Warren travels country to build primary momentum

Elizabeth WarrenElizabeth Ann WarrenJoe Biden lost his fastball — can he get it back before South Carolina? Where the 2020 Democrats stand on taxes Budget hawks frustrated by 2020 politics in entitlement reform fight MORE is sticking out in the Democratic field by spending a considerable amount of time campaigning across the country — rather than focusing her efforts on Iowa, New Hampshire and the other two earliest voting states.

Warren’s travels have taken her to many of the states voting on next year’s Super Tuesday on March 3, 2020, as well as to some states voting after those primaries and caucuses.

The trips include visits to more than 20 states — such as Alabama, Utah and Colorado, which are all Super Tuesday states. She’s also visited Puerto Rico, which won’t hold its Democratic Primary until June 7, 2020.

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This spring, she traveled to states including West Virginia, where she gave an address on opioid addiction, a huge issue in the state. Its primary is on May 12.

The effort is part of a broader organizing strategy that Warren aides and allies say will help her campaign set itself up for Super Tuesday and beyond next year. 

“Every single day we organize across the country as we lay the groundwork to have a large movement of grass-roots supporters that will own a piece of this campaign and be in the fight with us,” said Chris Hayden, a Warren spokesman.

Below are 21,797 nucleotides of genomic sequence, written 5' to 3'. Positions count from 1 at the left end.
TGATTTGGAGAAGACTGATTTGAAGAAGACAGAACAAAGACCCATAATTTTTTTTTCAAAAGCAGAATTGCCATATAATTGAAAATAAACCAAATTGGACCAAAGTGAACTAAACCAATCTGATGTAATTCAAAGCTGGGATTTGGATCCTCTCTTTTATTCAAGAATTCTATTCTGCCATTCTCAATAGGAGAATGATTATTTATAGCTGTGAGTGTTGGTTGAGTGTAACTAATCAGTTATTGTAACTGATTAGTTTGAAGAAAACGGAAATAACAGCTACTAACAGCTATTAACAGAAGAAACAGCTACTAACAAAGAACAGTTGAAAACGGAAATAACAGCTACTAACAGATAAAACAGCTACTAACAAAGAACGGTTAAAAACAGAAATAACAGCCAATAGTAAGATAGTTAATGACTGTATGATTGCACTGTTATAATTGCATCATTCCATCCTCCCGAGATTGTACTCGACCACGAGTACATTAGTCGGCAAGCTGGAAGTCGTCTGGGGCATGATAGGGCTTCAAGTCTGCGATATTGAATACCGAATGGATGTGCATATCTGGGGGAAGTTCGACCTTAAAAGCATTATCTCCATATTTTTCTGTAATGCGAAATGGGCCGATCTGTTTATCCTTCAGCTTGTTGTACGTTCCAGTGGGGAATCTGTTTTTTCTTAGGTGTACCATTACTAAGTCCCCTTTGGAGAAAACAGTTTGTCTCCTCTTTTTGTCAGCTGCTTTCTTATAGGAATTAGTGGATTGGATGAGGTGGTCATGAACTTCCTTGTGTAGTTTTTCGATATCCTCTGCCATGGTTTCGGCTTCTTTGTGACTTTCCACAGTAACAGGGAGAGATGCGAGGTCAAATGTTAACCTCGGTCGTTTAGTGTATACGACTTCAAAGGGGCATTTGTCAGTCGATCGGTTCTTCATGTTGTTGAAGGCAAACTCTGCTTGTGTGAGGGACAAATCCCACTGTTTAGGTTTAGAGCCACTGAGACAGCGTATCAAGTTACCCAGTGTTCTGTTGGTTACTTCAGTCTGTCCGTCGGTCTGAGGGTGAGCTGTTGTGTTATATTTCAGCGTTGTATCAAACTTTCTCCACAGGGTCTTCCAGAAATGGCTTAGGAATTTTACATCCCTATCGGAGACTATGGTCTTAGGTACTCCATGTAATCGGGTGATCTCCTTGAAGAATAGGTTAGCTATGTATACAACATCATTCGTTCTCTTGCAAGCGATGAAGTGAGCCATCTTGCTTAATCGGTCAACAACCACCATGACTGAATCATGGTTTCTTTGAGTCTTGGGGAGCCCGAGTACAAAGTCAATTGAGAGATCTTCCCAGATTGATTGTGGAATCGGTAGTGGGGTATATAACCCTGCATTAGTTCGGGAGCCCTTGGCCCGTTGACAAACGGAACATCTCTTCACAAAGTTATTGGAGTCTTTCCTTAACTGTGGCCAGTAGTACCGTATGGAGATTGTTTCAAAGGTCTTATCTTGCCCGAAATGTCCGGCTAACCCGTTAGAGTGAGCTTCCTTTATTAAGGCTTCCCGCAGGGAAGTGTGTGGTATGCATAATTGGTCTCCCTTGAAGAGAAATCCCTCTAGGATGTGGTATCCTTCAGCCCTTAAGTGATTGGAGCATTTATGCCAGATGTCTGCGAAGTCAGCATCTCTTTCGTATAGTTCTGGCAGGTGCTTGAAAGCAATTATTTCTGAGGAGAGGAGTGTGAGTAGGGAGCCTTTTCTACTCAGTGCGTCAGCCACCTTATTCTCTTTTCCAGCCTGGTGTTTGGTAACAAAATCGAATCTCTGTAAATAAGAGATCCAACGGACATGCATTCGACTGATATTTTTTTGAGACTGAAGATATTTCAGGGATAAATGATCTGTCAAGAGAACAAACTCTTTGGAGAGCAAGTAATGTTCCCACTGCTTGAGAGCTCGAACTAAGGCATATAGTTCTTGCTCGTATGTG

One aide said Warren is benefiting from “mini interactions” with thousands of voters across the country that could help her win the nomination. 

To date, Warren has hosted 109 town halls with 494 audience questions, aides on her campaign say. She has also taken more than 37,000 selfies with those who attend her rallies, the aides note. 

Warren has been on a roll, surging in polls, raising $19 million in the second quarter and winning plaudits from Democrats for her policy rollouts. She led one poll of Iowa voters after the first Democratic debates, when she appeared the night before former Vice President Joe BidenJoe BidenJoe Biden lost his fastball — can he get it back before South Carolina? Where the 2020 Democrats stand on taxes Bloomberg hits Sanders supporters in new ad MORE and several of her other chief rivals.

Supporters are hopeful that she could be on the verge of a breakthrough at the second set of debates later this month. 

Even people who are not supporting her campaign are taking notice.

“She’s doing things like this and rolling out policy plans and getting huge fundraising numbers,” said one major Democratic donor who is not in her camp. “She really is running the best campaign.”  

Aides for other campaigns have also privately acknowledged that the Massachusetts senator has built a solid campaign with its 300 aides in headquarters and in early voting states. 

One major reason she has the time to focus on her organizing efforts, her aides say, is because she isn't driven by high-dollar fundraising and instead is able to drive her platform with policy rollout events. Those campaign stops have allowed voters to get to know her.